Equipping Parents and Kids for Success

Judy Dungan, Kids Win Missouri

Forty-two states have early childhood quality assessment and rating systems.  Missouri is one of only eight states without a framework for assessing quality, and prior to 2016 was the only state that banned quality assessment.  As a result, parents in Missouri seeking childcare for their young children typically rely on word of mouth and social media platforms like YELP to learn about the quality of providers they are considering.  In addition, without a system to measure and improve quality of early learning programs, Missouri has been unable to compete for federal early learning grants most recently missing out on a $75M opportunity. The map below shows the status of quality improvement programs in states across the nation.

 

 

 

 

The General Assembly took a step in the right direction, passing SB638 in 2016.  Rep. Donna Pfautsch’s bill instructed the Missouri Department of Elementary and Secondary Education (DESE) to create a pilot voluntary assessment and improvement system referred to as Quality Assurance Report. However, the program has not been funded and DESE’s work is at a standstill.  And now, without an extension of the pilot, the program is in danger of expiring without ever being implemented.

Rep. Pfautsch has a bill (HB1420) to extend the pilot program for three years, giving DESE the time it needs to get the program off the ground.

 

 

 

 

 

 

 

 

Why is quality important?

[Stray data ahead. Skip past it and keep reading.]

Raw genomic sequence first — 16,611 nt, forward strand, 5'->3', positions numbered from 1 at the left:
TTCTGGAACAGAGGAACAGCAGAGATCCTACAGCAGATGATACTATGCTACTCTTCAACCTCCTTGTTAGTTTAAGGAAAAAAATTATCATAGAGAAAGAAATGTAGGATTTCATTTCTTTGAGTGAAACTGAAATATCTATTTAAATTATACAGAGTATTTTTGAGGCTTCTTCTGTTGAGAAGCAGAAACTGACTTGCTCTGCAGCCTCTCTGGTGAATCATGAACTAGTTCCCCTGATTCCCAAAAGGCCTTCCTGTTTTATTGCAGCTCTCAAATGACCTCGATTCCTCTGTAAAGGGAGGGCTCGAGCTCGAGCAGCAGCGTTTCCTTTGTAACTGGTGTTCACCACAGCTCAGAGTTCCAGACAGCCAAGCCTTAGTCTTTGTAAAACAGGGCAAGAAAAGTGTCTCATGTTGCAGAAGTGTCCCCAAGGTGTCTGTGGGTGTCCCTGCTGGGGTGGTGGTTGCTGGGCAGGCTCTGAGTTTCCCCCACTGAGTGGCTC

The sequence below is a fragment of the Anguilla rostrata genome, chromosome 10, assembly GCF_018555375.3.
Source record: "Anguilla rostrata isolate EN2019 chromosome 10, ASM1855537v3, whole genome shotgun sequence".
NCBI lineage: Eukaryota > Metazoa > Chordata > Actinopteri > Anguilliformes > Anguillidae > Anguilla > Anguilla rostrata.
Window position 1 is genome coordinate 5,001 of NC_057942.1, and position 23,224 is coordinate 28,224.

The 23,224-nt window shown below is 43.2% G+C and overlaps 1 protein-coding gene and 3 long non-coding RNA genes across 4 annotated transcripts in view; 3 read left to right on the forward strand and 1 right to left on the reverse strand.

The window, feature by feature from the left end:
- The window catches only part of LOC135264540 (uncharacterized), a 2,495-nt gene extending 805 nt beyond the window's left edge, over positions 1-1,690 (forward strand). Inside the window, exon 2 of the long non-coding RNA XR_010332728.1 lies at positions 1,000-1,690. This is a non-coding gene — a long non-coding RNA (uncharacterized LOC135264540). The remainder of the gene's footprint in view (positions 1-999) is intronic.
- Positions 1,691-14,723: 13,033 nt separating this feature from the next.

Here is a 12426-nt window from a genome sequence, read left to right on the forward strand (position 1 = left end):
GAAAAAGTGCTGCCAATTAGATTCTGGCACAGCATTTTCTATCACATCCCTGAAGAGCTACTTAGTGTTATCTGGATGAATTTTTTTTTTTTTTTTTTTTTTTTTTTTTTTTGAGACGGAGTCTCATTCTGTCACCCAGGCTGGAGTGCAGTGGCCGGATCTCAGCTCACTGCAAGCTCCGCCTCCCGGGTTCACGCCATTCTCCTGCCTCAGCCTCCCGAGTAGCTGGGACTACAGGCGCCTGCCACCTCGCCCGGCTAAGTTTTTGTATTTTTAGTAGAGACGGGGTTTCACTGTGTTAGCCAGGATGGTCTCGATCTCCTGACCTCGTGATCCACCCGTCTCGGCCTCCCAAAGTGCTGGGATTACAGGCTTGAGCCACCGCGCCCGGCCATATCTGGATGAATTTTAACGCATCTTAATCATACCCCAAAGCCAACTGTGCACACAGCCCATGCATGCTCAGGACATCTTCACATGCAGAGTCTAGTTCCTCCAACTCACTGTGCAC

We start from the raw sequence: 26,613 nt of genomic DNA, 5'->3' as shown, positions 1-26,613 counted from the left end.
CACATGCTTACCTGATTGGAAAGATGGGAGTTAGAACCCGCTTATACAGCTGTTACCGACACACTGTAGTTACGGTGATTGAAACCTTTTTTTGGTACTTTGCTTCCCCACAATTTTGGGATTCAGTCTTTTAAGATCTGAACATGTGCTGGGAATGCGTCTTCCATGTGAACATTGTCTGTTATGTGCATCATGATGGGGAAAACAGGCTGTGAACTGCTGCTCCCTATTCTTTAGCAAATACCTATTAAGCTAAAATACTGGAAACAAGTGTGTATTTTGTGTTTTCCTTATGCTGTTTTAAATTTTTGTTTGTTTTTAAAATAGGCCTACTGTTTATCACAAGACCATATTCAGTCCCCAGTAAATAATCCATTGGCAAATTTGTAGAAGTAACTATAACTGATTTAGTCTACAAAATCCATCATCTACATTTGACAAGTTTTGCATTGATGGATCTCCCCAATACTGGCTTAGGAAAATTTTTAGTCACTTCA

• Quality matters in early care and learning environments: high-quality programs have lasting positive effects, such as greater school success, higher graduation rates, lower juvenile crime, decreased need for special education services later, and lower adolescent pregnancy rates.
  • The Achievement Gap is created in the early years: low-quality has harmful effects on language, social development, and school performance that are difficult to ameliorate, especially for children in schools with fewer resources.
  • The impact of quality is long-lasting: behavior and academic problems that result from low quality persist until age 15. Teenagers who received higher-quality in the early years were less likely to fight, argue, or be mean to others, as compared to those who received lower-quality care.
  • Quality in the early years makes economic sense: Early interventions have much higher economic returns that later interventions such as reduced pupil-teacher ratios, public job training, convict rehabilitation programs, adult literacy programs, tuition subsidies, or expenditures on policing.
  • Quality early experiences can help reverse three primary disqualifiers for military service: Currently, more than 70 percent of 17- to 24-year olds in the U.S. cannot serve in the military, primarily because they are too poorly educated, too overweight, or have a serious criminal record, all of which can be prevented by quality early learning.
  • Hundreds of business leaders have endorsed early childhood investments: support for quality early learning is an effective use of public resources to strengthen our economy and prepare our youngest children for success in school and in life.

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